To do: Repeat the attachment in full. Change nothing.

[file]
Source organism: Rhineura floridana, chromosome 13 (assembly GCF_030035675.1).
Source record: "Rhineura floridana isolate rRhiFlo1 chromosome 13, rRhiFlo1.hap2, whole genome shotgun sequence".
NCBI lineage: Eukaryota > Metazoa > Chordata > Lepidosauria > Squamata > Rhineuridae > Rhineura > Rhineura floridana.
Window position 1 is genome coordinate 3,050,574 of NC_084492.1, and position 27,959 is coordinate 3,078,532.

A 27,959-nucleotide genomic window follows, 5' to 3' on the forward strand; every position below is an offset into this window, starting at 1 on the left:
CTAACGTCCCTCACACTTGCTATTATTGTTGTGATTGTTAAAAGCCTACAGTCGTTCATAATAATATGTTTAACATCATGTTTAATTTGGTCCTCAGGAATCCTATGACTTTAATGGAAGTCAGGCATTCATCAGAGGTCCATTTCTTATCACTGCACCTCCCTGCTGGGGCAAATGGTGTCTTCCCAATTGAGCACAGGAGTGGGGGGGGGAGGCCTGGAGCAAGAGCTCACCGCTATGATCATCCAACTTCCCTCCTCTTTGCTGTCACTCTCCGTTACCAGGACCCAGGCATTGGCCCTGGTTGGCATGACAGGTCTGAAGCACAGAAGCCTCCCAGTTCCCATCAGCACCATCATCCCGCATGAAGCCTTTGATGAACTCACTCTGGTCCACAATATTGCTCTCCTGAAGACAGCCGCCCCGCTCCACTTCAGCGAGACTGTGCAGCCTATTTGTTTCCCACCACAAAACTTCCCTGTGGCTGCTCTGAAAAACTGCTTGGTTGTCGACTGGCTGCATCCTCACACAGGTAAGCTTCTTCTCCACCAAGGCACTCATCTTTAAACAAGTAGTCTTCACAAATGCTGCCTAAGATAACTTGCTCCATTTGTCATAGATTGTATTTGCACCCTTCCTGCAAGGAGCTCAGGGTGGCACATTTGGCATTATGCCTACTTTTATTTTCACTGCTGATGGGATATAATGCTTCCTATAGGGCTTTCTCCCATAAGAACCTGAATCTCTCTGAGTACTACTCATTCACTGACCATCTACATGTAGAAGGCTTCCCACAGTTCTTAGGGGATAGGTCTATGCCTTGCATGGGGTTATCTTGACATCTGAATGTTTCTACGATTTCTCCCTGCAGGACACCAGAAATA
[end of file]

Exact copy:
Source organism: Rhineura floridana, chromosome 13 (assembly GCF_030035675.1).
Source record: "Rhineura floridana isolate rRhiFlo1 chromosome 13, rRhiFlo1.hap2, whole genome shotgun sequence".
NCBI lineage: Eukaryota > Metazoa > Chordata > Lepidosauria > Squamata > Rhineuridae > Rhineura > Rhineura floridana.
Window position 1 is genome coordinate 3,050,574 of NC_084492.1, and position 27,959 is coordinate 3,078,532.

A 27,959-nucleotide genomic window follows, 5' to 3' on the forward strand; every position below is an offset into this window, starting at 1 on the left:
CTAACGTCCCTCACACTTGCTATTATTGTTGTGATTGTTAAAAGCCTACAGTCGTTCATAATAATATGTTTAACATCATGTTTAATTTGGTCCTCAGGAATCCTATGACTTTAATGGAAGTCAGGCATTCATCAGAGGTCCATTTCTTATCACTGCACCTCCCTGCTGGGGCAAATGGTGTCTTCCCAATTGAGCACAGGAGTGGGGGGGGGAGGCCTGGAGCAAGAGCTCACCGCTATGATCATCCAACTTCCCTCCTCTTTGCTGTCACTCTCCGTTACCAGGACCCAGGCATTGGCCCTGGTTGGCATGACAGGTCTGAAGCACAGAAGCCTCCCAGTTCCCATCAGCACCATCATCCCGCATGAAGCCTTTGATGAACTCACTCTGGTCCACAATATTGCTCTCCTGAAGACAGCCGCCCCGCTCCACTTCAGCGAGACTGTGCAGCCTATTTGTTTCCCACCACAAAACTTCCCTGTGGCTGCTCTGAAAAACTGCTTGGTTGTCGACTGGCTGCATCCTCACACAGGTAAGCTTCTTCTCCACCAAGGCACTCATCTTTAAACAAGTAGTCTTCACAAATGCTGCCTAAGATAACTTGCTCCATTTGTCATAGATTGTATTTGCACCCTTCCTGCAAGGAGCTCAGGGTGGCACATTTGGCATTATGCCTACTTTTATTTTCACTGCTGATGGGATATAATGCTTCCTATAGGGCTTTCTCCCATAAGAACCTGAATCTCTCTGAGTACTACTCATTCACTGACCATCTACATGTAGAAGGCTTCCCACAGTTCTTAGGGGATAGGTCTATGCCTTGCATGGGGTTATCTTGACATCTGAATGTTTCTACGATTTCTCCCTGCAGGACACCAGAAATA